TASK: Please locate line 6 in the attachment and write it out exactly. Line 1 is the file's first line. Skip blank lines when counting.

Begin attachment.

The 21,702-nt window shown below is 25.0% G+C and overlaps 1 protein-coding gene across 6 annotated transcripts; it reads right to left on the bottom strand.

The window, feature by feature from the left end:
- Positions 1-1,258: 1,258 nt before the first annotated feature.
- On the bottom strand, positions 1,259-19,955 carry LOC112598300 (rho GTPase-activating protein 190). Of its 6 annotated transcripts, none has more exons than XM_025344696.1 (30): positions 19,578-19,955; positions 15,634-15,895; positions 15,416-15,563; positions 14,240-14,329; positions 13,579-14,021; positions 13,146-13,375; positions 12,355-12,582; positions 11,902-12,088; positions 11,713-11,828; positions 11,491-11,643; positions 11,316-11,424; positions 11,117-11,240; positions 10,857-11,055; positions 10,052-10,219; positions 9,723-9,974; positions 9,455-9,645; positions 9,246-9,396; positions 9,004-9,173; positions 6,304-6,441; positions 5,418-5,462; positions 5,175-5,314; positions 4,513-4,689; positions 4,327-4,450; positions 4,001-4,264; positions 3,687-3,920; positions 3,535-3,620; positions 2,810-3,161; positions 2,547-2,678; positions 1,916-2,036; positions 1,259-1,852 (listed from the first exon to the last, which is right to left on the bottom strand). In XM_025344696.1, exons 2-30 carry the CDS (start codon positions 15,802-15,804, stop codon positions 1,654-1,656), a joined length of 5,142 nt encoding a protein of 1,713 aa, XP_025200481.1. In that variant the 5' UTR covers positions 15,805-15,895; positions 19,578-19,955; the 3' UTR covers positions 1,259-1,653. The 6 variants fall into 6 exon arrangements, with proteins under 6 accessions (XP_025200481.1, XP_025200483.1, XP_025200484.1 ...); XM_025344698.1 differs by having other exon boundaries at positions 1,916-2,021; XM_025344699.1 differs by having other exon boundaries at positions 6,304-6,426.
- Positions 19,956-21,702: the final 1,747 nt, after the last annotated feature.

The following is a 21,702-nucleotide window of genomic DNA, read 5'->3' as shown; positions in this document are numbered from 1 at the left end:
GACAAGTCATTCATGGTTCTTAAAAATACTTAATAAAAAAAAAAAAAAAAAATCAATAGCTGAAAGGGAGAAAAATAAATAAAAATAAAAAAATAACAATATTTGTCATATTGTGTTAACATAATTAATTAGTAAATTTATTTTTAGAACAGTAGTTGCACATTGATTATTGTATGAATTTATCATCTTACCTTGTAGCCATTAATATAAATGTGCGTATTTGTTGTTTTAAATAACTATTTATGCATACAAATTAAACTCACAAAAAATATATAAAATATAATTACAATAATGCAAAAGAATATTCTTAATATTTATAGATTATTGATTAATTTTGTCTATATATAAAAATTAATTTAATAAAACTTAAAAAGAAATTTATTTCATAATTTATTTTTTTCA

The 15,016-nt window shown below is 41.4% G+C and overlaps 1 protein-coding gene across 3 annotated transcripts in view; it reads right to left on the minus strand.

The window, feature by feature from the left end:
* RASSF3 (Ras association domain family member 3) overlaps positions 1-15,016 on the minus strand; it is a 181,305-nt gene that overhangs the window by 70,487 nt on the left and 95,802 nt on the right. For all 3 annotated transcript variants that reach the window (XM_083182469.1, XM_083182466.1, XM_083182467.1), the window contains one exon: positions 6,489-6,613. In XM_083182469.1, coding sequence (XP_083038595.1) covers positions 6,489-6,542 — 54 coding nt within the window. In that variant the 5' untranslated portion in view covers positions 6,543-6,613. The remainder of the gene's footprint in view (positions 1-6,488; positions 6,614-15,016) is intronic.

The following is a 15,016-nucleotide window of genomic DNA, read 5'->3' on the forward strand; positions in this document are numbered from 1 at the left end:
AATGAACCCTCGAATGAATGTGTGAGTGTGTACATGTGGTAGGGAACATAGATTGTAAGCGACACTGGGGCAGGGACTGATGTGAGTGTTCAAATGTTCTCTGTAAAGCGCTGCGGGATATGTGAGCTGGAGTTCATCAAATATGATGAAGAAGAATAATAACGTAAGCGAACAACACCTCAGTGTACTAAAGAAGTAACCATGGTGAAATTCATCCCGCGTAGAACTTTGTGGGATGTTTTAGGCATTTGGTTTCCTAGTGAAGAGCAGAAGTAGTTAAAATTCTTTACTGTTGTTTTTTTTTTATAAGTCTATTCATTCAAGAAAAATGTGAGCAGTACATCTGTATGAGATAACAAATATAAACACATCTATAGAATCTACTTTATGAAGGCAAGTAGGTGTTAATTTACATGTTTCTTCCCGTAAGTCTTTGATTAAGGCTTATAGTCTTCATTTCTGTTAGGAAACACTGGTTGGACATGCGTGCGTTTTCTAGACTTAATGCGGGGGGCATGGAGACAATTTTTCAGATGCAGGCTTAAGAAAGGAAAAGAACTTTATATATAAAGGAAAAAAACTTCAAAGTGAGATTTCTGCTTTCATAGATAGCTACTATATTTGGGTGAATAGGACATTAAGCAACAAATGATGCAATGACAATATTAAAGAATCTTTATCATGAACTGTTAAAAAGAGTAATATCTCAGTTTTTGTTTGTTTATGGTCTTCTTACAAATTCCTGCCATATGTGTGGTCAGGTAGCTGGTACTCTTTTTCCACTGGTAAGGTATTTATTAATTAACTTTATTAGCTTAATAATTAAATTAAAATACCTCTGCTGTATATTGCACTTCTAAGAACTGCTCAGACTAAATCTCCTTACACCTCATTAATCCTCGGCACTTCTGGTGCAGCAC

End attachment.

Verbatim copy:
The following is a 21,702-nucleotide window of genomic DNA, read 5'->3' as shown; positions in this document are numbered from 1 at the left end: